This leads me to the topic most on my mind for tonight’s blog post.  Recently, I learned from a friend that her husband’s cancer, which he has bravely fought for a long time, is, indeed terminal.   They have a good amount of time left, but they’ve had to face reality.  Right now, she’s angry, frightened, and incredibly sad — all to be expected.  They need to find out how they’re going to go on from here as a family.  I truly hope that they are able to find a way to not let the news steal their remaining joy.  I hope they’ll live to the fullest and not get overwhelmed by the thought that he’s dying.

We didn’t have that chance with my mom.  Once she got diagnosed, things went downhill and got super complicated really fast.  We were fighting, fighting, fighting the cancer and her other conditions and it never feels like we got a break where we could live and find some joy, or at least enjoy a few days here and there.  It just sucked.

The other day, someone on Facebook shared a meme that was connected to appreciating each day and feeling gratitude.  It so resonated with me for a number of reasons, including my friend’s news.  To paraphrase, the meme suggested that if we can, we should begin each day with the thought that this will be a beautiful day.  Then, at some point we should take time to think and say, “This is a beautiful day.”  Before we go to sleep at night, we remind ourselves that it was, indeed, a beautiful day, one to be grateful for.

If we do this regularly, we will compile many, many beautiful days, and at the end, we’ll be able to look back and know that we enjoyed a beautiful life.

It’s almost the end of my day.  While I type, my leg is propped up with an ice pack on the knee, as per the doctor’s orders post-injection.

It wasn’t a perfect day by any means, but it was, definitely a beautiful one.


Feeling Pretty Good

I managed to keep my inefficient worrying under control the last couple of days. I prepared as much as I could and let go of the rest. The meeting I anticipated might contain some uncomfortable conflict went smoothly. I facilitated well and received feedback that supported my self-assessment. It’s behind me now and so is any of the slight stress that I had retained.

Best of all, I did not lose sleep and I didn’t dive into food to manage the worry. That rates a double booyah as far as I’m concerned. I feel good, strong and positive. I actually said a strong, firm “no” to a sweet, sugary treat a couple of hours ago and reminded myself that I could enjoy a frozen fruit treat at home instead.

Did I tell you all about one of my Christmas gifts? One of my nephews gave me a Yonana machine. It takes frozen fruit and blends it into the consistency of frozen yogurt or frozen custard. No added sugar, other than what occurs naturally in the fruit. No fat, no junk, no nothing. After my evening commitment, I came home and thoroughly enjoyed the fruit snack with a small scattering of chopped walnuts on top. Yum.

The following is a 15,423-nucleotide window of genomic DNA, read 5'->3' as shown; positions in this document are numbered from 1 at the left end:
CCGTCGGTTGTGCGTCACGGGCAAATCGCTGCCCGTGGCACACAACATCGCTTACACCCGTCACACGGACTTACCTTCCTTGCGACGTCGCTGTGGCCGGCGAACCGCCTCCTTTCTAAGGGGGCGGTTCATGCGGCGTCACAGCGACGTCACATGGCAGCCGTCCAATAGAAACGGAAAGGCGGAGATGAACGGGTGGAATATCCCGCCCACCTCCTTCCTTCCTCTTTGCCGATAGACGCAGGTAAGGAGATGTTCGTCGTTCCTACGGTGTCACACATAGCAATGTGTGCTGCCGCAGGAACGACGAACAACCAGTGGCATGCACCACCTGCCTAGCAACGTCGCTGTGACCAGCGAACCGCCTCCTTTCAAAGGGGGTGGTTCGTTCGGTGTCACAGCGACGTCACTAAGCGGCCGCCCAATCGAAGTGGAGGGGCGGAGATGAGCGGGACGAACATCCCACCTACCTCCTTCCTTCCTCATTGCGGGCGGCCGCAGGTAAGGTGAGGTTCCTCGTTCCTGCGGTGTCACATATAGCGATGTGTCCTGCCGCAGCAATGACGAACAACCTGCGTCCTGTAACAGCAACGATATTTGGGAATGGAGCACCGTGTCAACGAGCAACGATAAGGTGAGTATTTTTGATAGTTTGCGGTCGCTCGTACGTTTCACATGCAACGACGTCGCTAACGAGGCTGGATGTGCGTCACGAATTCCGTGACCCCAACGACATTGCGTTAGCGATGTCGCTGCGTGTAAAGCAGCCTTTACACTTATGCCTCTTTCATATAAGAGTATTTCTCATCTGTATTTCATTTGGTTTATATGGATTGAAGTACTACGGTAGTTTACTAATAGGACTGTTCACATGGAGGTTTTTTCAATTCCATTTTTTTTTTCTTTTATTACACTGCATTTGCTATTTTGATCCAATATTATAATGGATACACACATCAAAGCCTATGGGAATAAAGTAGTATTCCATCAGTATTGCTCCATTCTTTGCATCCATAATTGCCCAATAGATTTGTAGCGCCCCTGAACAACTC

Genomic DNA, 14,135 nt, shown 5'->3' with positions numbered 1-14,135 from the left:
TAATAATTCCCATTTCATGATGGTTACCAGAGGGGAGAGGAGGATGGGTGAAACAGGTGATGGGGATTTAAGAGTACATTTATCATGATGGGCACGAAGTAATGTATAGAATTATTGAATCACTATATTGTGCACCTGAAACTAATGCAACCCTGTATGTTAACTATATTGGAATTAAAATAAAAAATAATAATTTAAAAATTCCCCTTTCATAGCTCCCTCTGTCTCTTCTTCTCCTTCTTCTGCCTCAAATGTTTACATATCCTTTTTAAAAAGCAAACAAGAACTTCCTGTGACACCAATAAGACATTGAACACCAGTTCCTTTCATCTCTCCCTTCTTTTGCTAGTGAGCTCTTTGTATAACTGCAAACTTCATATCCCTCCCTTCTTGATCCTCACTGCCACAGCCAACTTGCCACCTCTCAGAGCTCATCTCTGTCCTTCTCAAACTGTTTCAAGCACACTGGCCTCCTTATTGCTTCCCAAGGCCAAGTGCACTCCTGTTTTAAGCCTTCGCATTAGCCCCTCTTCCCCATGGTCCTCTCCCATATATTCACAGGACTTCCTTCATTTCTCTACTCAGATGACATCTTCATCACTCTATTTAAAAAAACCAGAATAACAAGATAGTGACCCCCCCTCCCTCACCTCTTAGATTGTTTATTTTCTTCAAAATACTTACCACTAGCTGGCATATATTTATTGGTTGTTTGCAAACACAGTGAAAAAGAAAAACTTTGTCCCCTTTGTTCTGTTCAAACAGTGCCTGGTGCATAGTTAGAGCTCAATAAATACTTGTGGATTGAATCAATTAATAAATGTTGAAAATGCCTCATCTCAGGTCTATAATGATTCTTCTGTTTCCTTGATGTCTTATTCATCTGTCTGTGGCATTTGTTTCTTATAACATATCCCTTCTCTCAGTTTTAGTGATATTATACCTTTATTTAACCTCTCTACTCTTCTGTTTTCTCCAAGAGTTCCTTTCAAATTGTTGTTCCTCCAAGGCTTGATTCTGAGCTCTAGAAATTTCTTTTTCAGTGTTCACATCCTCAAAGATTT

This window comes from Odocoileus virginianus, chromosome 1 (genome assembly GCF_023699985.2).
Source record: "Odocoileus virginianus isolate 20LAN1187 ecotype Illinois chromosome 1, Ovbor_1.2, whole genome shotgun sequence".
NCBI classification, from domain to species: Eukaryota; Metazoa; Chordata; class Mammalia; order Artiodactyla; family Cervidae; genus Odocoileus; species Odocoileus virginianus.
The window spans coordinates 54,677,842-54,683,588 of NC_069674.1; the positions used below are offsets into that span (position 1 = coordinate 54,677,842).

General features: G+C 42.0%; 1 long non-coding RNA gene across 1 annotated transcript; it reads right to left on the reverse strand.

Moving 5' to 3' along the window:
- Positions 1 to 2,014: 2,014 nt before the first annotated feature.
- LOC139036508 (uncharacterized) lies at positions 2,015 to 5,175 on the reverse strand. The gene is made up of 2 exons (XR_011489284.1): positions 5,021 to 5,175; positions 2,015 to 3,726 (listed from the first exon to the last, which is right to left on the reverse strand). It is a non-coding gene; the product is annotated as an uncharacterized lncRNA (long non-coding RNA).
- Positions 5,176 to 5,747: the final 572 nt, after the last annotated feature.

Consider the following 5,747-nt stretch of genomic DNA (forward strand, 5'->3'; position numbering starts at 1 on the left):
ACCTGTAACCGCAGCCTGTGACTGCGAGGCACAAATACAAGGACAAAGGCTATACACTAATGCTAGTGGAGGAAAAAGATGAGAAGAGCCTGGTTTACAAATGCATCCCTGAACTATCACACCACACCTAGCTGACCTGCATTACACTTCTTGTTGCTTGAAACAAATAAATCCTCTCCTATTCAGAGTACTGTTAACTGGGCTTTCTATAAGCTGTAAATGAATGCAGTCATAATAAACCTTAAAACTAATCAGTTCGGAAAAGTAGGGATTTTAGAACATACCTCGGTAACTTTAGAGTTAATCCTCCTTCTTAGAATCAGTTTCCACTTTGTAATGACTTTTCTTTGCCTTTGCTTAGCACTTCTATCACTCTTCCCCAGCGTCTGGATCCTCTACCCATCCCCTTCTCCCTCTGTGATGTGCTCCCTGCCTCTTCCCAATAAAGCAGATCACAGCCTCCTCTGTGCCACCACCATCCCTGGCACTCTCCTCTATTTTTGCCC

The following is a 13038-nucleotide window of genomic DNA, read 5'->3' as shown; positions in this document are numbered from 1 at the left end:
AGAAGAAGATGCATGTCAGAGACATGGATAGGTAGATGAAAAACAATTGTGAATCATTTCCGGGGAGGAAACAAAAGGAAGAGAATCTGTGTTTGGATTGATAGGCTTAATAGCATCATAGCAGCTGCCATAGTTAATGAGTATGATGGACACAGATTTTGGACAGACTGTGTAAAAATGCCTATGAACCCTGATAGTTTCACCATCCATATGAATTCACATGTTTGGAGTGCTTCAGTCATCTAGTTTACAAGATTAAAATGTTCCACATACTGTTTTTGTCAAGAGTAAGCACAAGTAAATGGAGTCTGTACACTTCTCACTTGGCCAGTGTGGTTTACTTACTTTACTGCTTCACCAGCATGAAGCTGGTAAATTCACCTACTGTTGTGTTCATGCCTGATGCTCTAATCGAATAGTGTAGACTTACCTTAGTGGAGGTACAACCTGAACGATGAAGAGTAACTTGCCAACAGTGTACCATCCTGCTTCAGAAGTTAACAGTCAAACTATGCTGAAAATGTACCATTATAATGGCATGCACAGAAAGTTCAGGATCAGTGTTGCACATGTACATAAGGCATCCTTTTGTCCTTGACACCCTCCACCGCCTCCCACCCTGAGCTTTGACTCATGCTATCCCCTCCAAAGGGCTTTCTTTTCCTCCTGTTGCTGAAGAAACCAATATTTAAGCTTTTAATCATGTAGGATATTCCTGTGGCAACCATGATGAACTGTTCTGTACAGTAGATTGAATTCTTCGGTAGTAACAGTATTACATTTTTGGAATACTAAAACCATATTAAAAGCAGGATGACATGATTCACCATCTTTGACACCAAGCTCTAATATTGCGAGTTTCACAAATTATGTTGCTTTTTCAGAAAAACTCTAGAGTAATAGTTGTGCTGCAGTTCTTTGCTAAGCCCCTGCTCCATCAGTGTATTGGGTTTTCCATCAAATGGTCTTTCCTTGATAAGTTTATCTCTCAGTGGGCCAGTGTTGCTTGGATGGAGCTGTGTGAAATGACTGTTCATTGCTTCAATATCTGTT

Find that I still need to educate myself on portions. Even though it’s been almost two years since my surgery, I’m still retraining my brain. The instinct is often to prepare the same size portion as before. That would be fine if I could always trust myself to eat only a half or less of what I prepare. Even if I can only physically eat the smaller amount, if I have the rest in front of me, I’m sometimes tempted to keep going. Forcing the issue is not a good thing for many reasons. For one, eat too much and I not only feel wicked uncomfortable, but I’ll also need to throw up. Forcing larger portions too often over time could eventually stretch out the stomach pouch. If I increase my stomach capacity, I will lose the terrific tool that the smaller sleeve provides. Don’t want to go there, not one bit! Forcing the issue also doesn’t help me learn anything useful to encourage long term success.

Stopping before I serve myself helps me think it through, rather than just plopping too big a portion on my plate. “Stop before I serve” makes for a good mantra, I think. Like tonight. I had a change of plans today when a dinner date was rescheduled for Thursday. I thought about what starches I’d eaten during the day and realized that I had two plain saltine crackers with my soup at lunch. That was all. I didn’t have a lot of food in the house but thought that I could make a simple grilled cheese sandwich. I’ve learned to keep bread in the freezer so that I am not tempted to eat it frequently just because I think I’m hungry and it’s available. It takes more effort to pull a slice from the freezer, defrost it and then do something with it before eating.

While I was opening the bag to take out two slices, which would be the automatic portion in the past, I stopped and thought, “No. You don’t need that big a sandwich. Half is plenty.” That’s what I did. One slice of bread, split into two smaller pieces with some good quality cheddar, toasted in a non-stick pan coated with cooking spray.

It was delicious and satisfying. I reduced the fat, carbs and overall calories by stopping and thinking. It’s important to transfer this kind of behavior to as many food and eating situations as possible. Even when I go out to dinner, it’s good to separate the portions on my plate so that I don’t keep picking at the food in front of me and end up eating more than I want or need. I haven’t quite gotten to the point of getting a To-Go box right at the meal’s outset, although I’m sure if I try that a few times I won’t feel conspicuous — or at least won’t care if I am. In the interim, it’s easy enough to physically push some, often most, of the food to the side of the plate and focus solely on the appropriate size portion that remains. If I’m at a buffet, I need to remember that I can still sample a wide variety of dishes as long as I limit myself to dabs and not load up the spoon or stab a huge forkful.

In other things, I’ve noticed that if I do indulge in carbs a little, my body reacts. I might have mentioned this before but, honestly, after 500 plus posts I don’t always remember everything I’ve ever discussed. Back over Christmas week, I know that I ate more carbs on more days than I do in probably a month. My body reacted my putting on some water weight and bloated pounds. I almost want to call them fauxpounds. I know the math of calories. In order for me to gain five real pounds, I’d have to eat 18,000 more calories than I burn. Over a week, that would be more than 2500 calories more a day! Folks, I’d have to drink multiple milkshakes to consume that many more calories. Plus, I was also walking every day and keeping up with my 10K plus steps for calorie burn.

Even fauxpounds can be a little stubborn about giving up their grip on my body. It got to the point where getting on the scale in the morning started messing with my head. Even though I knew it was water weight, the number can upset me. I decided not to weight myself for a few days while I carefully stayed on track. This worked. I finally vanquished the fauxpounds. My body’s back to an authentic weight. I’m starting to see some additional definition (underneath the sagging skin that will only disappear with surgery) from the strength training routine with hand weights.

All in all, I feel pretty good!